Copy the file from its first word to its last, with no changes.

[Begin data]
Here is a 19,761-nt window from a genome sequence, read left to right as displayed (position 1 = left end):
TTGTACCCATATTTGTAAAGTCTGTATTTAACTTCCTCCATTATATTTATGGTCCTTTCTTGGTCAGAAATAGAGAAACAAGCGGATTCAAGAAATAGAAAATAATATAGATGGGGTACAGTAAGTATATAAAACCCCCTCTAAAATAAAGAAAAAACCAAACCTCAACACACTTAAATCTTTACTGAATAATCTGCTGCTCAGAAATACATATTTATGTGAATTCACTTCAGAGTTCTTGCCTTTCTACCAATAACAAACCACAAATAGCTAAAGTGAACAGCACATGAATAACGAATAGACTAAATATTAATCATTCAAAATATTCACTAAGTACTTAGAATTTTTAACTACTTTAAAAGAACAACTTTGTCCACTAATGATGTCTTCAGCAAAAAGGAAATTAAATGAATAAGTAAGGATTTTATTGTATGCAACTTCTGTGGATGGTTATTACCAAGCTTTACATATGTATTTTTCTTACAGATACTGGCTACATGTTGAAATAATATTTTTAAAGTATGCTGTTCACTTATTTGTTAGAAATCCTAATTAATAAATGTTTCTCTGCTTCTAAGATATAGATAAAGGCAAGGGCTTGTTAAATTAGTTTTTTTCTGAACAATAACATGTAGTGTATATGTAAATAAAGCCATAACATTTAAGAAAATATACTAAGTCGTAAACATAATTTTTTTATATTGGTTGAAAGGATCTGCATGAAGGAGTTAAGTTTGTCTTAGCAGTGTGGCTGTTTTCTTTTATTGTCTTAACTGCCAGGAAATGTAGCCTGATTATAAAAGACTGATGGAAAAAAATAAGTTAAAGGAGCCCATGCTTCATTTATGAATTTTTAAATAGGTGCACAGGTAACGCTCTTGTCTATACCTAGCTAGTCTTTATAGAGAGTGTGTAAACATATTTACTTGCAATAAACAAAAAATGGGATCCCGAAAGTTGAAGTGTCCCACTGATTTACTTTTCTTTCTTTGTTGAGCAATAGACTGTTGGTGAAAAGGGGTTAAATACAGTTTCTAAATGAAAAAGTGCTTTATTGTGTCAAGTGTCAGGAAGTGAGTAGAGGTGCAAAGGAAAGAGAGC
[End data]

Here is a 19,761-nt window from a genome sequence, read left to right as displayed (position 1 = left end):
TTGTACCCATATTTGTAAAGTCTGTATTTAACTTCCTCCATTATATTTATGGTCCTTTCTTGGTCAGAAATAGAGAAACAAGCGGATTCAAGAAATAGAAAATAATATAGATGGGGTACAGTAAGTATATAAAACCCCCTCTAAAATAAAGAAAAAACCAAACCTCAACACACTTAAATCTTTACTGAATAATCTGCTGCTCAGAAATACATATTTATGTGAATTCACTTCAGAGTTCTTGCCTTTCTACCAATAACAAACCACAAATAGCTAAAGTGAACAGCACATGAATAACGAATAGACTAAATATTAATCATTCAAAATATTCACTAAGTACTTAGAATTTTTAACTACTTTAAAAGAACAACTTTGTCCACTAATGATGTCTTCAGCAAAAAGGAAATTAAATGAATAAGTAAGGATTTTATTGTATGCAACTTCTGTGGATGGTTATTACCAAGCTTTACATATGTATTTTTCTTACAGATACTGGCTACATGTTGAAATAATATTTTTAAAGTATGCTGTTCACTTATTTGTTAGAAATCCTAATTAATAAATGTTTCTCTGCTTCTAAGATATAGATAAAGGCAAGGGCTTGTTAAATTAGTTTTTTTCTGAACAATAACATGTAGTGTATATGTAAATAAAGCCATAACATTTAAGAAAATATACTAAGTCGTAAACATAATTTTTTTATATTGGTTGAAAGGATCTGCATGAAGGAGTTAAGTTTGTCTTAGCAGTGTGGCTGTTTTCTTTTATTGTCTTAACTGCCAGGAAATGTAGCCTGATTATAAAAGACTGATGGAAAAAAATAAGTTAAAGGAGCCCATGCTTCATTTATGAATTTTTAAATAGGTGCACAGGTAACGCTCTTGTCTATACCTAGCTAGTCTTTATAGAGAGTGTGTAAACATATTTACTTGCAATAAACAAAAAATGGGATCCCGAAAGTTGAAGTGTCCCACTGATTTACTTTTCTTTCTTTGTTGAGCAATAGACTGTTGGTGAAAAGGGGTTAAATACAGTTTCTAAATGAAAAAGTGCTTTATTGTGTCAAGTGTCAGGAAGTGAGTAGAGGTGCAAAGGAAAGAGAGC